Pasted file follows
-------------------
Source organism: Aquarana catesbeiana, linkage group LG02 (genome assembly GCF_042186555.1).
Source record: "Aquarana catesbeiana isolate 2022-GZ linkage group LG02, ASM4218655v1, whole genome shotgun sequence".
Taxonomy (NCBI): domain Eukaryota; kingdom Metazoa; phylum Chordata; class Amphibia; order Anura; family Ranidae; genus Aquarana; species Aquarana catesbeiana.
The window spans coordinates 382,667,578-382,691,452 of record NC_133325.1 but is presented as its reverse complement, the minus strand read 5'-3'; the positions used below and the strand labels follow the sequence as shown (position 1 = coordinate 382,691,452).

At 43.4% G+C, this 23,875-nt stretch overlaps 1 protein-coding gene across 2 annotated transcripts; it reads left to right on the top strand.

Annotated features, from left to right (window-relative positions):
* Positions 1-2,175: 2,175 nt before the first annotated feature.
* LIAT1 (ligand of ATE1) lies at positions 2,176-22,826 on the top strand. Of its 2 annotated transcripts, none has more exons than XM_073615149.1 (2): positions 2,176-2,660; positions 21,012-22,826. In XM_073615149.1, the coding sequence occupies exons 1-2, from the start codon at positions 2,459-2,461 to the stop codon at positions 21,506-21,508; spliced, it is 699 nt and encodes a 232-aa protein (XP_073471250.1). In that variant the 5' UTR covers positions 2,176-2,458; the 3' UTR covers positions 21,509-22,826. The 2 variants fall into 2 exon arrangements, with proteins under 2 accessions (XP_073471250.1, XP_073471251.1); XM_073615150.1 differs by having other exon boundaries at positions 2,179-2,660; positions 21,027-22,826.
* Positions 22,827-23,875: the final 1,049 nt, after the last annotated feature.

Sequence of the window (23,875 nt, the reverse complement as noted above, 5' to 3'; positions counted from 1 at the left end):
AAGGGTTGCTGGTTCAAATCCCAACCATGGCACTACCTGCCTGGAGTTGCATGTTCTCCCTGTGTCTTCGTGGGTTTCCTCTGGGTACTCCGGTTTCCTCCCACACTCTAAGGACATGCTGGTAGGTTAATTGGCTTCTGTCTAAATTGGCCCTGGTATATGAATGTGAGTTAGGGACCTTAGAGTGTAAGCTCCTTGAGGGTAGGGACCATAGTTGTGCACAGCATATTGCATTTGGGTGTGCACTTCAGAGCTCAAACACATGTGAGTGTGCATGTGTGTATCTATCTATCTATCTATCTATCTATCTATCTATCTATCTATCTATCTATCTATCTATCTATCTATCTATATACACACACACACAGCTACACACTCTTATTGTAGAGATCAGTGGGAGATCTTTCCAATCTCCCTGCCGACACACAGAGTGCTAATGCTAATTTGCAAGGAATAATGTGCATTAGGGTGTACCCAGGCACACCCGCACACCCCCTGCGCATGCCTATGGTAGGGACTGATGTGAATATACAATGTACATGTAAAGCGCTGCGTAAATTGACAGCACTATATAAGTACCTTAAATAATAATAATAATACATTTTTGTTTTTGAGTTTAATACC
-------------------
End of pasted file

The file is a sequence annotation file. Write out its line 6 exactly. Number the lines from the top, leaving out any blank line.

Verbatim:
Annotated features, from left to right (window-relative positions):